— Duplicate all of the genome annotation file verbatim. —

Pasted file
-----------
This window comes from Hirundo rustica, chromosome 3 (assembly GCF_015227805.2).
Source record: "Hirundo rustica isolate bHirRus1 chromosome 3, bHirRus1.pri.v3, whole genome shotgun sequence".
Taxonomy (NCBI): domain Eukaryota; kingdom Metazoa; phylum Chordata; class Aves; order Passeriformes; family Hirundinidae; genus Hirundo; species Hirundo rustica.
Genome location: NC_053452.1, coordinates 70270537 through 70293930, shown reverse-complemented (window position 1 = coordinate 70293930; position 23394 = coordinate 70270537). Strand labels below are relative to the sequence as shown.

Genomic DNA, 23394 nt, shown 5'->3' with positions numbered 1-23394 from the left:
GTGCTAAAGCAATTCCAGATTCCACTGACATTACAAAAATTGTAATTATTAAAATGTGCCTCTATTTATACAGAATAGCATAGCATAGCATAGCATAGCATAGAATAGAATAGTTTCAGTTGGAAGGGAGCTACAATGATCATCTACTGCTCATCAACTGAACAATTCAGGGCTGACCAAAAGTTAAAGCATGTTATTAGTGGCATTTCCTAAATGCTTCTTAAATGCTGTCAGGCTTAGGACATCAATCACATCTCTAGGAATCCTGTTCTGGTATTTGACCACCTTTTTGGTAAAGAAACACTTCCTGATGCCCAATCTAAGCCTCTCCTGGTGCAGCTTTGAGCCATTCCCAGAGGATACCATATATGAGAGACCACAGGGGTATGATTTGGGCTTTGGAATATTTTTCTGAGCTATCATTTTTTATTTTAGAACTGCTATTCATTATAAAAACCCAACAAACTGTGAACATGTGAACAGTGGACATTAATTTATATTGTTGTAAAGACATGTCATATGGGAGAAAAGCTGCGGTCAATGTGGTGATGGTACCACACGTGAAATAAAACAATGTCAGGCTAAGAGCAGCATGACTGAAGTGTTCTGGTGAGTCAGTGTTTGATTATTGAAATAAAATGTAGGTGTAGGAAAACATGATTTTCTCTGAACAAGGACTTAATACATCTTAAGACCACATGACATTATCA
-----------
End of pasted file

This window comes from Hirundo rustica, chromosome 3 (assembly GCF_015227805.2).
Source record: "Hirundo rustica isolate bHirRus1 chromosome 3, bHirRus1.pri.v3, whole genome shotgun sequence".
Taxonomy (NCBI): domain Eukaryota; kingdom Metazoa; phylum Chordata; class Aves; order Passeriformes; family Hirundinidae; genus Hirundo; species Hirundo rustica.
Genome location: NC_053452.1, coordinates 70270537 through 70293930, shown reverse-complemented (window position 1 = coordinate 70293930; position 23394 = coordinate 70270537). Strand labels below are relative to the sequence as shown.

Genomic DNA, 23394 nt, shown 5'->3' with positions numbered 1-23394 from the left:
GTGCTAAAGCAATTCCAGATTCCACTGACATTACAAAAATTGTAATTATTAAAATGTGCCTCTATTTATACAGAATAGCATAGCATAGCATAGCATAGCATAGAATAGAATAGTTTCAGTTGGAAGGGAGCTACAATGATCATCTACTGCTCATCAACTGAACAATTCAGGGCTGACCAAAAGTTAAAGCATGTTATTAGTGGCATTTCCTAAATGCTTCTTAAATGCTGTCAGGCTTAGGACATCAATCACATCTCTAGGAATCCTGTTCTGGTATTTGACCACCTTTTTGGTAAAGAAACACTTCCTGATGCCCAATCTAAGCCTCTCCTGGTGCAGCTTTGAGCCATTCCCAGAGGATACCATATATGAGAGACCACAGGGGTATGATTTGGGCTTTGGAATATTTTTCTGAGCTATCATTTTTTATTTTAGAACTGCTATTCATTATAAAAACCCAACAAACTGTGAACATGTGAACAGTGGACATTAATTTATATTGTTGTAAAGACATGTCATATGGGAGAAAAGCTGCGGTCAATGTGGTGATGGTACCACACGTGAAATAAAACAATGTCAGGCTAAGAGCAGCATGACTGAAGTGTTCTGGTGAGTCAGTGTTTGATTATTGAAATAAAATGTAGGTGTAGGAAAACATGATTTTCTCTGAACAAGGACTTAATACATCTTAAGACCACATGACATTATCA